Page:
What is Messianic Judaism?

Every society has that which bonds it: A common ancestry and a system of patriarchal lineage. Or a common language or common borders or governing body. Usually, it is a combination of several factors that mold a mass of people into a single whole.

The Jewish people are unique in that they have only a single nucleus—and it is none of the above.

All that bonds us is Torah. Nothing else has proven capable of holding us together for more than a generation or two. Nothing else, other than the same Torah that first forged us as a nation.

-Rabbi Tzvi Freeman
“Jewish Nucleus”
Based on letters and talks of the Rebbe
Rabbi M. M. Schneerson
Chabad.org

When I became a follower of Yeshua, it was not a rejection of the God of Israel, but, on the contrary, a belief that Yeshua was a fulfillment of God’s promise to Israel. I did not stop being a Jew, and did not stop living as a Jew. On the contrary, believing Yeshua to be the Messiah made me want to be more observant of the Torah than before. Believing in Yeshua enhanced my Jewishness rather than lessen it.

Whatever my experience is, it is not a conversion to Christianity. I do not criticize Christian practice, but simply state the fact, that their practices are not my practices, their form of worship is not mine. Whenever I have visited a church, I have felt out of place, like I was in someone else’s living room. Their culture was not my culture, their practices were not my practices. Their understanding of Scripture is not mine. The only conclusion is that their religion is not my religion.

I feel at home in the synagogue, any synagogue. Their practices and beliefs are familiar to me. Their understanding of God and of His love for our people resonate with mine. While traditional synagogues don’t acknowledge Yeshua, nevertheless, He is there. For me, He is the Messiah of Israel.

-Rabbi Dr. Michael Schiffman
“Messianic Judaism and Christianity: Two Religions With The Same Messiah”
Drschiffman’s Blog

What is Messianic Judaism? Who is a Messianic Jew? These are questions I’m probably not qualified to ask let alone answer, but I have a special interest in the topic for a number of reasons. One important reason is that I’m a Christian husband married to a Jewish wife, so I am keenly aware of the intersection between our two outlooks on faith, the Messiah, and God as it expresses itself in our family life (I also have three Jewish children to add to the mix).

On top of that, most of my “Christian” religious life has been spent worshiping within the context of a One Law congregation (which isn’t really “Messianic Judaism” but I’ll explain that by the by). Within that venue, I gained an appreciation of (if not an actual proficiency in) Jewish religious thought and practice. I find not only many of the mitzvot quite beautiful and meaningful, but the symbolism and conceptualization behind the mitzvot, as the Rabbinic sages have expressed it, to be illuminating of God and oddly enough, my own Christianity.

Additionally, I have enough friends and acquaintances who are Jewish and Messianic and I desire to understand them and their unique experience better. That understanding I believe, will be critical for the Christian church as a whole (if the church can be said to represent a whole) to grasp as the days of the Messiah draw near and he calls His people Israel to return to him along with the nations of the world (“first to the Jew,” however). Without a firm foundation in the “Jewishness of Jesus” and how our world will one day be ruled by a Jewish King descended from the Throne of David, the traditional Christian will become lost and unable to connect to who and what Jesus truly is and what it actually means to be a Gentile disciple of the Messiah.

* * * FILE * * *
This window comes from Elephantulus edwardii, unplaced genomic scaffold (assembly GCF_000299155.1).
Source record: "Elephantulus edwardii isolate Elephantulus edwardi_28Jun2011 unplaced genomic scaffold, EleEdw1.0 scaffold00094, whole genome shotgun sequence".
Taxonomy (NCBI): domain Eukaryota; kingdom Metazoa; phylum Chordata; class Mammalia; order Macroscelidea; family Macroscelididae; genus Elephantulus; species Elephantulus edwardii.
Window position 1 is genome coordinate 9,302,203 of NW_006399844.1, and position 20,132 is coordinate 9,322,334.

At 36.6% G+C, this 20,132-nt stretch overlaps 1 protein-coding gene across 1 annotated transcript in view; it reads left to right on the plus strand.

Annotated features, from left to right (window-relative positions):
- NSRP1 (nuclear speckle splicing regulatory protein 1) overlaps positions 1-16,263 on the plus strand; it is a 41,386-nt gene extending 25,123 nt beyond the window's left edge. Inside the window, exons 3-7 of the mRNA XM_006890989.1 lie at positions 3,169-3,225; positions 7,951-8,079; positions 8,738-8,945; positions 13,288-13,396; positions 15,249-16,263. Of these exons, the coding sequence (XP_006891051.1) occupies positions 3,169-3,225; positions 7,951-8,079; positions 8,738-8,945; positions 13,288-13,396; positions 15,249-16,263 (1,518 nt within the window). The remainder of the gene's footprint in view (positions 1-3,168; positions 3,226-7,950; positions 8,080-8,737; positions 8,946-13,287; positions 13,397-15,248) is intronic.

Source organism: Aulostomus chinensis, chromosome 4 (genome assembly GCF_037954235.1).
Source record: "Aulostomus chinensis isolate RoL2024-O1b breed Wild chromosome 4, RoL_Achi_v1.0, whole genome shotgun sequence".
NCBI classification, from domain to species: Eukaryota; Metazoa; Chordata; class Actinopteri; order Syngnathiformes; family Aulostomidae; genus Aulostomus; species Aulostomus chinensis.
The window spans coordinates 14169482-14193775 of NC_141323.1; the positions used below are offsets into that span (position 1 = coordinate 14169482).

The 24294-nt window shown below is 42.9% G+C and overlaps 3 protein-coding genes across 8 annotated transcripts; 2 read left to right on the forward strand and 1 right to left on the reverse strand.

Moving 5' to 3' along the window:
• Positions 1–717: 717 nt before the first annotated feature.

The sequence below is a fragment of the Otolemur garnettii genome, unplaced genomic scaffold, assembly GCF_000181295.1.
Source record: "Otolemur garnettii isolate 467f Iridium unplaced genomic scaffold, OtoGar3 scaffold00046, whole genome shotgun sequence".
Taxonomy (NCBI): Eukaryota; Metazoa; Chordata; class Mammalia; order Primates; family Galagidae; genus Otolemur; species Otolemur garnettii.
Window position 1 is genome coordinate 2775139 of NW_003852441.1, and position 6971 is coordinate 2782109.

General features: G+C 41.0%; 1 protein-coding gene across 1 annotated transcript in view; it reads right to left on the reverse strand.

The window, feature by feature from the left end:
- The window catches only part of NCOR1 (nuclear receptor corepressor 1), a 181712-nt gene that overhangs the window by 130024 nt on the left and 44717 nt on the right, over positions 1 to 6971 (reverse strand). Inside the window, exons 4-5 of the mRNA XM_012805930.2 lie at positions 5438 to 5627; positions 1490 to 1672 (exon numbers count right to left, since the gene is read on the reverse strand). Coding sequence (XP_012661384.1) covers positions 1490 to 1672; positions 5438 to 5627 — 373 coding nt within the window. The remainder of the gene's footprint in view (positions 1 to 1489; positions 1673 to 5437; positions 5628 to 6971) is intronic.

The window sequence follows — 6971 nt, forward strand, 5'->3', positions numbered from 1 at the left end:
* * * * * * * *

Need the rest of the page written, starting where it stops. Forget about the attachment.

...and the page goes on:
In addition to the Rabbis I’ve quoted from above, this “meditation” was inspired by a series my friend Judah Gabriel Himango has just started on his own blog called The State of the Messianic Movement. He intends to examine the three overarching groups that exist under the “Messianic” umbrella: Jewish Christianity, Messianic Judaism, and Hebrew Roots. This should require a definition of each of these terms and what (and who) they represent.

For myself, I’ve found that my understanding of what “Messianic Judaism” is has morphed over time. I used to think the term was a big “bucket” that contained what I thought of as Messianic Judaism proper, or groups of primarily Jewish people who worship Jesus as Messiah, One Law, which are groups of primarily non-Jews who believe that the Sinai covenant and its conditional statements, the Torah, are applied with perfect equality between Gentile and Jewish believers, and Two-House, which is made up of groups of primarily non-Jews who believe that their attraction to Torah and Judaism means they are “hidden” Jews who are descended from the “Lost Tribes of Israel.” (By necessity, these definitions are brief and do not contain all of the details and nuances to completely describe each group)

It would take too long to explain how and why I changed my paradigm for understanding Messianism, but a large part of the process was watching my wife rediscover her own Jewish identity during the last several years, moving from atheism, to traditional Christianity, to One Law, and then entering the community of Jews locally, first in our combined Reform-Conservative shul, and then finally becoming involved with the Chabad. I can say all that in a single sentence, but the reality of the experience is extremely complex and involved and having lived through my wife’s journey as her Christian husband (often observing but not significantly able to participate), it has been a remarkable and life-changing progression.